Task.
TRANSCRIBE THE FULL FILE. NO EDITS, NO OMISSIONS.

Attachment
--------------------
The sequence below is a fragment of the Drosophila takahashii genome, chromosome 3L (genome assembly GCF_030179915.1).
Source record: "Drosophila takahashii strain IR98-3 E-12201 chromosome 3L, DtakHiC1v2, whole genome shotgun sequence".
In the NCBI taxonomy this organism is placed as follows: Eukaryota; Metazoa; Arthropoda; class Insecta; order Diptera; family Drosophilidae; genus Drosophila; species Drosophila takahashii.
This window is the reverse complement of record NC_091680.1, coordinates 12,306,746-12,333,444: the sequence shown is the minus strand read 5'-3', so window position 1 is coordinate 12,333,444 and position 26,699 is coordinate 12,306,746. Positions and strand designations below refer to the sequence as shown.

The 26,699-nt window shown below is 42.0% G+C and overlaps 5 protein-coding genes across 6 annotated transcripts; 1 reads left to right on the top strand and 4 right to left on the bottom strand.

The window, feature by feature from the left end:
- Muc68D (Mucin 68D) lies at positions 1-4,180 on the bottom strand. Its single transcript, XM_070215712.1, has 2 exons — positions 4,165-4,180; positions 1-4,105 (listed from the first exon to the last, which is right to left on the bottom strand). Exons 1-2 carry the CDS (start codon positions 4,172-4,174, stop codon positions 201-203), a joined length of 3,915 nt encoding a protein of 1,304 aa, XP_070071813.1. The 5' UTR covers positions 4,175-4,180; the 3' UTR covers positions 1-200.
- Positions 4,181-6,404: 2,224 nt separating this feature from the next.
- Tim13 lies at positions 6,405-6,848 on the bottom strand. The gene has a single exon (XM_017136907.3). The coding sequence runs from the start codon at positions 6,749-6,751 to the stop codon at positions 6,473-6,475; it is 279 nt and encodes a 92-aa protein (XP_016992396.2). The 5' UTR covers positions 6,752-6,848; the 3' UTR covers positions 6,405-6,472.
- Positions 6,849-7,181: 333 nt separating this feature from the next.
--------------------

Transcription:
The sequence below is a fragment of the Drosophila takahashii genome, chromosome 3L (genome assembly GCF_030179915.1).
Source record: "Drosophila takahashii strain IR98-3 E-12201 chromosome 3L, DtakHiC1v2, whole genome shotgun sequence".
In the NCBI taxonomy this organism is placed as follows: Eukaryota; Metazoa; Arthropoda; class Insecta; order Diptera; family Drosophilidae; genus Drosophila; species Drosophila takahashii.
This window is the reverse complement of record NC_091680.1, coordinates 12,306,746-12,333,444: the sequence shown is the minus strand read 5'-3', so window position 1 is coordinate 12,333,444 and position 26,699 is coordinate 12,306,746. Positions and strand designations below refer to the sequence as shown.

The 26,699-nt window shown below is 42.0% G+C and overlaps 5 protein-coding genes across 6 annotated transcripts; 1 reads left to right on the top strand and 4 right to left on the bottom strand.

The window, feature by feature from the left end:
- Muc68D (Mucin 68D) lies at positions 1-4,180 on the bottom strand. Its single transcript, XM_070215712.1, has 2 exons — positions 4,165-4,180; positions 1-4,105 (listed from the first exon to the last, which is right to left on the bottom strand). Exons 1-2 carry the CDS (start codon positions 4,172-4,174, stop codon positions 201-203), a joined length of 3,915 nt encoding a protein of 1,304 aa, XP_070071813.1. The 5' UTR covers positions 4,175-4,180; the 3' UTR covers positions 1-200.
- Positions 4,181-6,404: 2,224 nt separating this feature from the next.
- Tim13 lies at positions 6,405-6,848 on the bottom strand. The gene has a single exon (XM_017136907.3). The coding sequence runs from the start codon at positions 6,749-6,751 to the stop codon at positions 6,473-6,475; it is 279 nt and encodes a 92-aa protein (XP_016992396.2). The 5' UTR covers positions 6,752-6,848; the 3' UTR covers positions 6,405-6,472.
- Positions 6,849-7,181: 333 nt separating this feature from the next.